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Bridgette JobeBridgette Jobe, executive director of the Kansas City, Kan., Convention and Visitors Bureau, explained a preliminary plan to promote the MLS All-Star game to be held here to the Unified Government Commission last week. (Staff photo)
Kansas City, Kan., will be the site of the Major League Soccer All-Star game July 31, but will Kansas City, Mo., get all the national and international attention?
The question came up last week at a Unified Government Commission meeting. The MLS All-Star game, between an MLS all-star team and a well-known international club, usually receives considerable international attention.
As Kansas City, Kan., and the KCK Convention and Visitors Bureau gears up for the MLS All-Star game at Sporting Park, some examples were cited of smaller cities that were the host for major national games, but did not receive any of the credit nationally for their efforts.
Last year’s MLS All-Star game host, Chester, Pa., was often referred to in the national media as in “Philadelphia,” Mayor Joe Reardon recalled. Philadelphia officials were interviewed, and Philadelphia sights were often shown, while the smaller host city was mostly ignored.
With the historic confusion of visitors and nonresidents over whether they are in Kansas City, Kan., or Kansas City, Mo., it seems an uphill battle for Kansas City, Kan., to gain the national limelight it so clearly wants.
Nonetheless, KCKCVB executive director Bridgette Jobe has a preliminary plan to capitalize on all the attention, aimed at providing the best experience for fans.
She told the commission the plan includes some activities that would showcase Kansas City, Kan. Included are community involvement efforts such as a kickoff event at City Hall about two weeks prior to the game, a pep rally at The Legends Outlets on the day of the game, and watch parties on the night of the game throughout Kansas City, Kan. Another goal is to have some transportation plans for the 19,000 fans who want to park near the stadium, and transportation from a hotel to the stadium.
The KCKCVB also is planning a promotional campaign, including a micro website and a large social media campaign, she said.
The CVB also plans to provide welcome posters and banners, information and maps to be distributed at hotels, fan information booths at hotels, and codes on all printed materials that can be read by smart phones, directing visitors to the micro website for more information.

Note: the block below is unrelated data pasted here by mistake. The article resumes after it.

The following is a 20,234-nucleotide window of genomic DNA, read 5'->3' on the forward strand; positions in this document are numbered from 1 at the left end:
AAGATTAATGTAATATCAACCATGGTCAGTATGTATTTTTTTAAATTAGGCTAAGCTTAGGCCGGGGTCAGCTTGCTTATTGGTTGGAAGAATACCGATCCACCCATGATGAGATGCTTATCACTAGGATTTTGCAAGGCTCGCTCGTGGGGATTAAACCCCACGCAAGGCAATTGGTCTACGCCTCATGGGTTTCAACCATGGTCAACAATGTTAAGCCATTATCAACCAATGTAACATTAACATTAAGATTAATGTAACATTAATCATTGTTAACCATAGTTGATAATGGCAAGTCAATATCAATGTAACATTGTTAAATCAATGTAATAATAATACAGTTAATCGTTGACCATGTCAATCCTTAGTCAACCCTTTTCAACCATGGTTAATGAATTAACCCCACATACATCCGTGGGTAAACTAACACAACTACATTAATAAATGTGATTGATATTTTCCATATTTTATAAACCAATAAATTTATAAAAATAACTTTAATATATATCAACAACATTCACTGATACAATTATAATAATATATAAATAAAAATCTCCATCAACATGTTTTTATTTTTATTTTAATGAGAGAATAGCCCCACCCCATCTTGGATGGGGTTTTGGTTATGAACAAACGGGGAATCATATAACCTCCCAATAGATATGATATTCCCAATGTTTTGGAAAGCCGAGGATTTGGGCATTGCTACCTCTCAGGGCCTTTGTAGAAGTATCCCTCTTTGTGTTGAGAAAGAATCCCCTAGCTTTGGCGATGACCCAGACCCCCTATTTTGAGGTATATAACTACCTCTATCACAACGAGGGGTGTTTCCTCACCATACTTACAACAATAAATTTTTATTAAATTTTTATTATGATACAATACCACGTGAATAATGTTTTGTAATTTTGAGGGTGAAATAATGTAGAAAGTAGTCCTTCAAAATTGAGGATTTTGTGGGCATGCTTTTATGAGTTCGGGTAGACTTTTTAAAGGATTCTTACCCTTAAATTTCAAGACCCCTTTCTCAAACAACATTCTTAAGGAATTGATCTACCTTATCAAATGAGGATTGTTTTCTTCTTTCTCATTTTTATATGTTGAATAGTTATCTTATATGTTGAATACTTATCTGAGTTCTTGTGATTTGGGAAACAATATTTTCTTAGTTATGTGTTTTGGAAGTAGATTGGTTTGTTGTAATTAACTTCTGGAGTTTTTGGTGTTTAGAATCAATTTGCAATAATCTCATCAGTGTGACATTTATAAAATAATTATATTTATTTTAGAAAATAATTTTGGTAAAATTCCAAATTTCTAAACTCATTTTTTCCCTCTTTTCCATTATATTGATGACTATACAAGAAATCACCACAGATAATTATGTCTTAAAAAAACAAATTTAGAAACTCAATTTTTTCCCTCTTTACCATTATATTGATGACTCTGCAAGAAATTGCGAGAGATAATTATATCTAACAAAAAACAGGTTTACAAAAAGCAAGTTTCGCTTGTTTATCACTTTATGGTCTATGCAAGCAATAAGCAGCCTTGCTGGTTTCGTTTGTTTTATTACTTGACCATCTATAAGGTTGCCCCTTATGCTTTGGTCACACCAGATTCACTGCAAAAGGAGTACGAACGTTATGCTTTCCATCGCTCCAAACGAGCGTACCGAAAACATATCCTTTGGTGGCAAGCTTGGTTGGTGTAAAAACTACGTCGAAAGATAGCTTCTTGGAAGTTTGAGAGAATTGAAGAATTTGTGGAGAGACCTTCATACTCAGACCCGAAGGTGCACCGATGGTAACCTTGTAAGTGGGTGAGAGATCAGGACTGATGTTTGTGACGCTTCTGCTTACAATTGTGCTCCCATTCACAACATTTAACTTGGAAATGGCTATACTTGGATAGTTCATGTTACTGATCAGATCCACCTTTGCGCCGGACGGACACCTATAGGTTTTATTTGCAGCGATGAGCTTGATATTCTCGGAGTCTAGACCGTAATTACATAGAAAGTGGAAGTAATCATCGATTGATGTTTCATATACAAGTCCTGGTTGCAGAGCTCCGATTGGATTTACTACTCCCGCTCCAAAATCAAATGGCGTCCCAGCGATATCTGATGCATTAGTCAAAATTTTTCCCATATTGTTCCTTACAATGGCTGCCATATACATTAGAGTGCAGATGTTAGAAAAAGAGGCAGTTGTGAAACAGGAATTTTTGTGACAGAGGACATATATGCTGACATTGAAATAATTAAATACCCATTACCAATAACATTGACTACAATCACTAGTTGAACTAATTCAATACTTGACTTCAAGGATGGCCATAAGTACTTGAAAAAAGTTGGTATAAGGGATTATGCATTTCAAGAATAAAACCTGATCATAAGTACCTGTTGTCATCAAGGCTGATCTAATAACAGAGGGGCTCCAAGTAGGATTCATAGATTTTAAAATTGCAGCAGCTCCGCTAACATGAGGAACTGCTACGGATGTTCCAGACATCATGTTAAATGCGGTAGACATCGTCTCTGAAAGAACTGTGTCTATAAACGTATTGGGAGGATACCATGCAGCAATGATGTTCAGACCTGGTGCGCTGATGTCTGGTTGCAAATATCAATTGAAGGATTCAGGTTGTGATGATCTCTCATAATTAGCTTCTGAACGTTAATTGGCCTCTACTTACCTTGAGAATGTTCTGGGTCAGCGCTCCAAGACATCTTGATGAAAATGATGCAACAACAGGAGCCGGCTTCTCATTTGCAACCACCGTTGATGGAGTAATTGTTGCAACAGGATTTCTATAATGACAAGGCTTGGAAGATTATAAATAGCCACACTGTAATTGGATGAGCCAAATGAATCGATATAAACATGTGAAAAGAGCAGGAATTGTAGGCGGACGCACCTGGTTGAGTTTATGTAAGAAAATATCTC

She added she expected the preliminary plan to cost about $75,000, with funds expected to be raised from donors or sponsors.
And she is not ready to include Kansas City, Mo., and other neighbors yet, although she will eventually, she said. The time remaining is relatively short until the event, compared to other large tourism events.
Kansas City, Kan., wants to establish the first claim on being the host city for the All-Star game, before inviting the others in, Jobe added. The host hotel for the event, however, is in Kansas City, Mo., as Kansas City, Kan., did not have one big enough. The Kansas City, Kan., hotels nevertheless are expected to be full during this event. With the host hotel in Kansas City, Mo., that is almost certain to add to the likelihood of Kansas City, Mo., receiving some, if not most, of the attention.
There was a little doubt from the commission level that $75,000 would be enough to do promotions for a game of that stature. Jobe said these are preliminary plans that could change in the future, but she feels the CVB can do grass-roots level promotions for $75,000.
Kansas City, Kan., will have a national-international event like never before, and it will be at least 10 more years before it could happen again, Jobe told the commission.
“We wanted to make sure KCK was in the limelight, that we were not overshadowed,” she said.